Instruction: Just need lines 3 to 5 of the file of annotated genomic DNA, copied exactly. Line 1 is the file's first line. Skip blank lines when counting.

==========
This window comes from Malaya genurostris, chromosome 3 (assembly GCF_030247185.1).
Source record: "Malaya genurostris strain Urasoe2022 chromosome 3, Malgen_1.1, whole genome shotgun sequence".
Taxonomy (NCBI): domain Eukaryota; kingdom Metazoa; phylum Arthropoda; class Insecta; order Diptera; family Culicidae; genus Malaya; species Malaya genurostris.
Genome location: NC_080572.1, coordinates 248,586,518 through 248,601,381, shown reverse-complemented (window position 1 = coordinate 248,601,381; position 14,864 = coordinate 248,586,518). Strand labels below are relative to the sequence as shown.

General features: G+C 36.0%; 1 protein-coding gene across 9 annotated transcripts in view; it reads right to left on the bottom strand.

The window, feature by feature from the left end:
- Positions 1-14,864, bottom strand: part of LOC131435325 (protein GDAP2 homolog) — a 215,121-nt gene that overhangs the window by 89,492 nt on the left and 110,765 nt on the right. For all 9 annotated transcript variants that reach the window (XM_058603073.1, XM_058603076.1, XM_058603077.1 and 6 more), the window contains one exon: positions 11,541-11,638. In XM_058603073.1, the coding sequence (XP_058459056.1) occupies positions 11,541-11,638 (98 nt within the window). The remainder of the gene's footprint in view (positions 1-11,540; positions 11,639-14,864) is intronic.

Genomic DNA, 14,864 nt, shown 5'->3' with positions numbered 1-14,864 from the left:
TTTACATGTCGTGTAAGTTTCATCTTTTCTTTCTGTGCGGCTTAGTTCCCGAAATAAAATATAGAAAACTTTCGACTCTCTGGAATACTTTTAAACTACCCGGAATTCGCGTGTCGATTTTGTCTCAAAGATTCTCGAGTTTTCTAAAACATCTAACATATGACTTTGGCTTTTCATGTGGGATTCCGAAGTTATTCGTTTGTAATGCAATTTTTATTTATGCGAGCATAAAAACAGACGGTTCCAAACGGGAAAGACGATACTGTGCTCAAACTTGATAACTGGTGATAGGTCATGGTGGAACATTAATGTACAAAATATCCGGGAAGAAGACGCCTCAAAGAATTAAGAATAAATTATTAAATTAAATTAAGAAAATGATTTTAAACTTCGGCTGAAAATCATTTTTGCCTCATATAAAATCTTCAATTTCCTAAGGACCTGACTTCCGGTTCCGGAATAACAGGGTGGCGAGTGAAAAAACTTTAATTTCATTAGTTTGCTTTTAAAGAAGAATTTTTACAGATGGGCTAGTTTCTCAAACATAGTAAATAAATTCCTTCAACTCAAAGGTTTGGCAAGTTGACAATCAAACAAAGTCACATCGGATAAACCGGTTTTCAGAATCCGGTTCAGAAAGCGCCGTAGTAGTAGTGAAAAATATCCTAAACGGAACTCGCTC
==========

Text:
Taxonomy (NCBI): domain Eukaryota; kingdom Metazoa; phylum Arthropoda; class Insecta; order Diptera; family Culicidae; genus Malaya; species Malaya genurostris.
Genome location: NC_080572.1, coordinates 248,586,518 through 248,601,381, shown reverse-complemented (window position 1 = coordinate 248,601,381; position 14,864 = coordinate 248,586,518). Strand labels below are relative to the sequence as shown.

General features: G+C 36.0%; 1 protein-coding gene across 9 annotated transcripts in view; it reads right to left on the bottom strand.